Oxfam International announced on Wednesday that it plans to shed almost 30 percent of its global staff and pull up stakes in 18 nations due to financial hardship from the coronavirus pandemic and other crises.
The Nairobi-based anti-poverty organization said it will lay off 1,500 of its almost 5,000 program staff as part of “strategic changes” that also include cutting ties with 700 of its nearly 1,900 partner organizations.
Oxfam emphasized it will honor existing commitments to its partners and donors.
“We’ve been planning this for some time, but we are now accelerating key decisions in light of the effects of the global pandemic,” Oxfam International Interim Executive Director Chema Vera said in a statement.
“In some countries, Oxfam will have a deeper footprint as we focus our program resources and strengthen our local partnerships to maximize impact,” said Vera, a Spaniard with a background in management and engineering. “In others, we will focus more strongly on our humanitarian or influencing goals.”
These are challenging days for people worldwide. Poverty rising. Warnings of "biblical" famines. For inequality.
— Chema Vera (@Chema_Vera) May 20, 2020
‘Partners and allies’
It is not just the coronavirus that has hurt the international organization’s standing. Last year, Oxfam vowed to improve after it was sternly reprimanded by a British watchdog agency for having a toxic work culture that led to a sexual abuse and exploitation scandal in Haiti.
It was cited for mismanagement and lack of accountability because of employees using prostitutes, downloading pornography, and bullying and intimidating others. It also was called out for potential child abuse and failing to use enough resources to protect its own staff.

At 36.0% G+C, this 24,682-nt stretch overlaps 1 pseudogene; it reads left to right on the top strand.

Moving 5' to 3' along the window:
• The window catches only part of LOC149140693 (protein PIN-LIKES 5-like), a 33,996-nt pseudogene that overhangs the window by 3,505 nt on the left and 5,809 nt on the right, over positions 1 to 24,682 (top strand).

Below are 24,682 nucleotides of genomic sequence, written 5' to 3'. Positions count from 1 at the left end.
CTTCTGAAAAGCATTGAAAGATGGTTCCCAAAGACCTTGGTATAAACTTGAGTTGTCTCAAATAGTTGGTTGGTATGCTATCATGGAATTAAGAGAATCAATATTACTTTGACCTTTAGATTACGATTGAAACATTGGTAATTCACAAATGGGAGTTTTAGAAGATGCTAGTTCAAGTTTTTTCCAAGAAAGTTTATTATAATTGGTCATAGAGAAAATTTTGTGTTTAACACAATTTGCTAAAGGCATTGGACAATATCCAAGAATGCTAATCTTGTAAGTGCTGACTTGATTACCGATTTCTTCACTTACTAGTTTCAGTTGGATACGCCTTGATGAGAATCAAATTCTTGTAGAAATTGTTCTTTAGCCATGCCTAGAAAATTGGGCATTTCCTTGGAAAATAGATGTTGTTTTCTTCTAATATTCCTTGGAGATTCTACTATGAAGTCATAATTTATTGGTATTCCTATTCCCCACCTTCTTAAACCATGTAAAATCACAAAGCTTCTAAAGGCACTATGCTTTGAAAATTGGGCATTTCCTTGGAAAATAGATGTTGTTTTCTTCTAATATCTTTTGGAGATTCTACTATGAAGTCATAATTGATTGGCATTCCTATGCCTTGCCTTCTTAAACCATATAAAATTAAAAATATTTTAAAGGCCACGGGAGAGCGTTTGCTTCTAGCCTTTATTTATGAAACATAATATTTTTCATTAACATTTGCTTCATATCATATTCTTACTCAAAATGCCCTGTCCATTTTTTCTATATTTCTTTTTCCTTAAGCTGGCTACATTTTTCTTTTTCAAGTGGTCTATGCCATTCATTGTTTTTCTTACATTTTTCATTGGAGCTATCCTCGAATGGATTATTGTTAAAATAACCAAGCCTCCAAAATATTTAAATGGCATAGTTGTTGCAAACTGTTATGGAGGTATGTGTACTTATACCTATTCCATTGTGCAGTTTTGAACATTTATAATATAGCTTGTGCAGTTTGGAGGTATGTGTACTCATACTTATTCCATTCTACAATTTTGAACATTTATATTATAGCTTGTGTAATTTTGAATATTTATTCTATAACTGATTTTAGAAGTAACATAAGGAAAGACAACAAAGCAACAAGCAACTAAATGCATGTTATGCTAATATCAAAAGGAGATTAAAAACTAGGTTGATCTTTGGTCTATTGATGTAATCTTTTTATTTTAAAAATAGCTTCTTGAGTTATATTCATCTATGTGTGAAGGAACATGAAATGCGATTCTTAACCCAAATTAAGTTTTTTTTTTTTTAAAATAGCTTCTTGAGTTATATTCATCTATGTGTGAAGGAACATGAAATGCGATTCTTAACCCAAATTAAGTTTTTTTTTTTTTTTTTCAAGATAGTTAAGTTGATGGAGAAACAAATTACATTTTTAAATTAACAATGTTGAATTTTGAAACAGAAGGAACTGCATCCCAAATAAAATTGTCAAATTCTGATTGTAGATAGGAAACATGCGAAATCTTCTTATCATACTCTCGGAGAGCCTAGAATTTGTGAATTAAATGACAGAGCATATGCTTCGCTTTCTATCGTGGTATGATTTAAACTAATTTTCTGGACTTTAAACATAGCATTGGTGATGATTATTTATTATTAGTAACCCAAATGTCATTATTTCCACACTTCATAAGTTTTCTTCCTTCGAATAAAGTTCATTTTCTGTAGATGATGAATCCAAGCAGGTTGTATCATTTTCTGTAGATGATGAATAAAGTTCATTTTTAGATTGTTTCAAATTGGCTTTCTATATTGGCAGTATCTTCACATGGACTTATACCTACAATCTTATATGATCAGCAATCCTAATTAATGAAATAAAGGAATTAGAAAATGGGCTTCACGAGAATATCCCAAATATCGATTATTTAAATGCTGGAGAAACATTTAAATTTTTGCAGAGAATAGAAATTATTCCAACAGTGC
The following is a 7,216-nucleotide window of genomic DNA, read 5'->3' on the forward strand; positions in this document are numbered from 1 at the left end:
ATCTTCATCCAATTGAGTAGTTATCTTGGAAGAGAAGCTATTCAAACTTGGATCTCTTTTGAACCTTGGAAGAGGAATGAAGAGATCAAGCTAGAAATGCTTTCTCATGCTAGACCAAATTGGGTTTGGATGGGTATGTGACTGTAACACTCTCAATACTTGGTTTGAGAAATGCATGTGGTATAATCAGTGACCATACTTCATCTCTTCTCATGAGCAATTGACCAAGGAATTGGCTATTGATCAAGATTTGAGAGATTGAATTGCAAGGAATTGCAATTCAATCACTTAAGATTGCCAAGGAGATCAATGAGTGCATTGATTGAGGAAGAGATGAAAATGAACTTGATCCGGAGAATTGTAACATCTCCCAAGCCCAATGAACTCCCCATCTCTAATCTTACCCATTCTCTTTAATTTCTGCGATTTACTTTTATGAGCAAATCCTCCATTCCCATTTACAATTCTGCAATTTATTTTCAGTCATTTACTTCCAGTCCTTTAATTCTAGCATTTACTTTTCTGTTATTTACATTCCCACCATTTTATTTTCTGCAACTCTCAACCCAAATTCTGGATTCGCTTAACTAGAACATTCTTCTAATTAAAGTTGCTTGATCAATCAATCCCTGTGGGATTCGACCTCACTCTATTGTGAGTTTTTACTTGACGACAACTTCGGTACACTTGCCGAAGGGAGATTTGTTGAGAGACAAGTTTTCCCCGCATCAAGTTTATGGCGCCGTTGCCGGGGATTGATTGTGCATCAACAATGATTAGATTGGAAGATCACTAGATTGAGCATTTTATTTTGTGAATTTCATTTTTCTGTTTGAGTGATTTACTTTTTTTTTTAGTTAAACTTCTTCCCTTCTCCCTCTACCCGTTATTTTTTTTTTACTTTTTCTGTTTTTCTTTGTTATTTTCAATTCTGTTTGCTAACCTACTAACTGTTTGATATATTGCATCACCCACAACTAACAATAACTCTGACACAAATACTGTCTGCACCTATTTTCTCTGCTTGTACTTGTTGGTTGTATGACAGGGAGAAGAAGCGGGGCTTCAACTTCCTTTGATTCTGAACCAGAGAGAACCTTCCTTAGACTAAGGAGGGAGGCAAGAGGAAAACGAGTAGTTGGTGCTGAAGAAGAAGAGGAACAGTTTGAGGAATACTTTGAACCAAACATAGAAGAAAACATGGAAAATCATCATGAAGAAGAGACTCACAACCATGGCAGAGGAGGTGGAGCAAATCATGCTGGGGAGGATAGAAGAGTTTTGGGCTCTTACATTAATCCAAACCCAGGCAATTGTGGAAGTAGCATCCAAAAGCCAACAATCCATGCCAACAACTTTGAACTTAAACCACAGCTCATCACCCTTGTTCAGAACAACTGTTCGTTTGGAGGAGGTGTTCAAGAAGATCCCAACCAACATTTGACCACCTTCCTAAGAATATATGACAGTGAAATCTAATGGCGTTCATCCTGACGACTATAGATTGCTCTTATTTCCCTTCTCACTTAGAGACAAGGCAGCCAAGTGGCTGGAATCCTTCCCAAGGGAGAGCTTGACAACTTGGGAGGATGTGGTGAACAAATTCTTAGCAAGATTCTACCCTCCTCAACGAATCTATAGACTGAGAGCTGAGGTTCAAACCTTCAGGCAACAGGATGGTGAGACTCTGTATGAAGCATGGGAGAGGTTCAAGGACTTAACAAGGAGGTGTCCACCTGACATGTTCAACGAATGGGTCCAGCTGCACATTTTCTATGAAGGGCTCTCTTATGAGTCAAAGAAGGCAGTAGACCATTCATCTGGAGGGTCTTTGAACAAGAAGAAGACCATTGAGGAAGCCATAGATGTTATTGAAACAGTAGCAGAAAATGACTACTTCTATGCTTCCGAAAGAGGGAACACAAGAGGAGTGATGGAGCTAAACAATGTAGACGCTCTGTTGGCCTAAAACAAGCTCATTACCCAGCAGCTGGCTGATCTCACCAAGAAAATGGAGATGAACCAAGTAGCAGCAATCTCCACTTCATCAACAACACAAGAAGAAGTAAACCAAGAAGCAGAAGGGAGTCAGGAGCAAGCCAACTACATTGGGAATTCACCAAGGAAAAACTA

The scandal surfaced in the aid work that Oxfam Great Britain, a member of Oxfam’s international confederation, did for Haitians displaced by the magnitude 7.0 earthquake in January 2010 that killed more than 250,000 people and left 1.5 million people homeless. The U.K. government’s Charity Commission for England and Wales delivered an official reprimand to Oxfam GB.
Oxfam, which once operated in 66 nations, will now cut back to 48. The 18 nations with closing offices are: Afghanistan, Benin, Burundi, Cuba, Dominican Republic, Egypt, Haiti, Liberia, Mauritania, Pakistan, Paraguay, Rwanda, Sierra Leone, Sri Lanka, Sudan, Tajikistan, Tanzania and Thailand.
However, Oxfam will keep working with “partners and allies in countries where there will be no Oxfam office, to support social movements and influence governments and private sector for positive change,” Vera said.
The international organization is run as a confederation of 20 independent “affiliate” members that each govern themselves. Its executive board said it will now explore adding new affiliate members for Colombia, Indonesia, Kenya, the Philippines, Senegal and the Pacific region.
“The coronavirus has made Oxfam’s work helping the world’s most vulnerable people more vital than ever,” said Vera, “while, at the same time, it is impacting on our capacity to deliver.”